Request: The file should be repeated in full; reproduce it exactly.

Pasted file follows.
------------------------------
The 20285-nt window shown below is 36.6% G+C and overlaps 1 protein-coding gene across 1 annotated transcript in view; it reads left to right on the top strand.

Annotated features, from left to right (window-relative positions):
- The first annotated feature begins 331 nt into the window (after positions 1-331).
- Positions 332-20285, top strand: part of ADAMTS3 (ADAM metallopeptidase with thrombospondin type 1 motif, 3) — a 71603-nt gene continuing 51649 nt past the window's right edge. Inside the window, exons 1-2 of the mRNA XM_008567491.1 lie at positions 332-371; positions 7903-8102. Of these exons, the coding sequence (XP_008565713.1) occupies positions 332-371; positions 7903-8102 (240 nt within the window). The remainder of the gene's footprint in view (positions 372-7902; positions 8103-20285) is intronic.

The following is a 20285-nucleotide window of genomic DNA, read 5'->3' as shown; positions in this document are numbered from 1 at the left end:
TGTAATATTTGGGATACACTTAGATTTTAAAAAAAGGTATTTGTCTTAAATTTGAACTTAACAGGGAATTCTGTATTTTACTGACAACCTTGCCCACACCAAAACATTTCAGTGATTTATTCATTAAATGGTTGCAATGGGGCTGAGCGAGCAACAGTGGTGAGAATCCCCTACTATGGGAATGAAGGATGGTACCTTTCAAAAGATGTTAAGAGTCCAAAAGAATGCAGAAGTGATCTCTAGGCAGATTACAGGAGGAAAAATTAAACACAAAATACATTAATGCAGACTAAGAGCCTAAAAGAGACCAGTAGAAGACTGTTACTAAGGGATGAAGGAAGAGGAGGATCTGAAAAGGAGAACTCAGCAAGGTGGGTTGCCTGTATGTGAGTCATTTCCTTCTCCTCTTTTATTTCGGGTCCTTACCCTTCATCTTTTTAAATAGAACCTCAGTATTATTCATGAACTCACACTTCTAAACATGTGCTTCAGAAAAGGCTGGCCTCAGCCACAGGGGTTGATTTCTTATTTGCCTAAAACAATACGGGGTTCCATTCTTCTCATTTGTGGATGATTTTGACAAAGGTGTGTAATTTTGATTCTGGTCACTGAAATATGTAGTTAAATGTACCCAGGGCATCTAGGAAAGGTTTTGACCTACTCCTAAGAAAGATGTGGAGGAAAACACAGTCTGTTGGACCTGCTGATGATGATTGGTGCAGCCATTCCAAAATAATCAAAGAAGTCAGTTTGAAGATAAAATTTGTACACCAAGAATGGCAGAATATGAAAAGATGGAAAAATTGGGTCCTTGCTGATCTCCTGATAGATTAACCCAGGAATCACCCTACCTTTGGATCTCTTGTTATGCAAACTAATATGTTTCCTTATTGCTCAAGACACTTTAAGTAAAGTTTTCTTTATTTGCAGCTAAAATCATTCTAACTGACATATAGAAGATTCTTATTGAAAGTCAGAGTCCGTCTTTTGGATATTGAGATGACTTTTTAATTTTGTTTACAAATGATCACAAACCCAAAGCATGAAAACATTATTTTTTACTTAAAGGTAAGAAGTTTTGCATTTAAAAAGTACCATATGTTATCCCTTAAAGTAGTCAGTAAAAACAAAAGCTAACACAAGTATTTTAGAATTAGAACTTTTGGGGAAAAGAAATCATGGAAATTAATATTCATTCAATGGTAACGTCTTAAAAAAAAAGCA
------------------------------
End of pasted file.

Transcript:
The 20285-nt window shown below is 36.6% G+C and overlaps 1 protein-coding gene across 1 annotated transcript in view; it reads left to right on the top strand.

Annotated features, from left to right (window-relative positions):
- The first annotated feature begins 331 nt into the window (after positions 1-331).
- Positions 332-20285, top strand: part of ADAMTS3 (ADAM metallopeptidase with thrombospondin type 1 motif, 3) — a 71603-nt gene continuing 51649 nt past the window's right edge. Inside the window, exons 1-2 of the mRNA XM_008567491.1 lie at positions 332-371; positions 7903-8102. Of these exons, the coding sequence (XP_008565713.1) occupies positions 332-371; positions 7903-8102 (240 nt within the window). The remainder of the gene's footprint in view (positions 372-7902; positions 8103-20285) is intronic.

The following is a 20285-nucleotide window of genomic DNA, read 5'->3' as shown; positions in this document are numbered from 1 at the left end:
TGTAATATTTGGGATACACTTAGATTTTAAAAAAAGGTATTTGTCTTAAATTTGAACTTAACAGGGAATTCTGTATTTTACTGACAACCTTGCCCACACCAAAACATTTCAGTGATTTATTCATTAAATGGTTGCAATGGGGCTGAGCGAGCAACAGTGGTGAGAATCCCCTACTATGGGAATGAAGGATGGTACCTTTCAAAAGATGTTAAGAGTCCAAAAGAATGCAGAAGTGATCTCTAGGCAGATTACAGGAGGAAAAATTAAACACAAAATACATTAATGCAGACTAAGAGCCTAAAAGAGACCAGTAGAAGACTGTTACTAAGGGATGAAGGAAGAGGAGGATCTGAAAAGGAGAACTCAGCAAGGTGGGTTGCCTGTATGTGAGTCATTTCCTTCTCCTCTTTTATTTCGGGTCCTTACCCTTCATCTTTTTAAATAGAACCTCAGTATTATTCATGAACTCACACTTCTAAACATGTGCTTCAGAAAAGGCTGGCCTCAGCCACAGGGGTTGATTTCTTATTTGCCTAAAACAATACGGGGTTCCATTCTTCTCATTTGTGGATGATTTTGACAAAGGTGTGTAATTTTGATTCTGGTCACTGAAATATGTAGTTAAATGTACCCAGGGCATCTAGGAAAGGTTTTGACCTACTCCTAAGAAAGATGTGGAGGAAAACACAGTCTGTTGGACCTGCTGATGATGATTGGTGCAGCCATTCCAAAATAATCAAAGAAGTCAGTTTGAAGATAAAATTTGTACACCAAGAATGGCAGAATATGAAAAGATGGAAAAATTGGGTCCTTGCTGATCTCCTGATAGATTAACCCAGGAATCACCCTACCTTTGGATCTCTTGTTATGCAAACTAATATGTTTCCTTATTGCTCAAGACACTTTAAGTAAAGTTTTCTTTATTTGCAGCTAAAATCATTCTAACTGACATATAGAAGATTCTTATTGAAAGTCAGAGTCCGTCTTTTGGATATTGAGATGACTTTTTAATTTTGTTTACAAATGATCACAAACCCAAAGCATGAAAACATTATTTTTTACTTAAAGGTAAGAAGTTTTGCATTTAAAAAGTACCATATGTTATCCCTTAAAGTAGTCAGTAAAAACAAAAGCTAACACAAGTATTTTAGAATTAGAACTTTTGGGGAAAAGAAATCATGGAAATTAATATTCATTCAATGGTAACGTCTTAAAAAAAAAGCA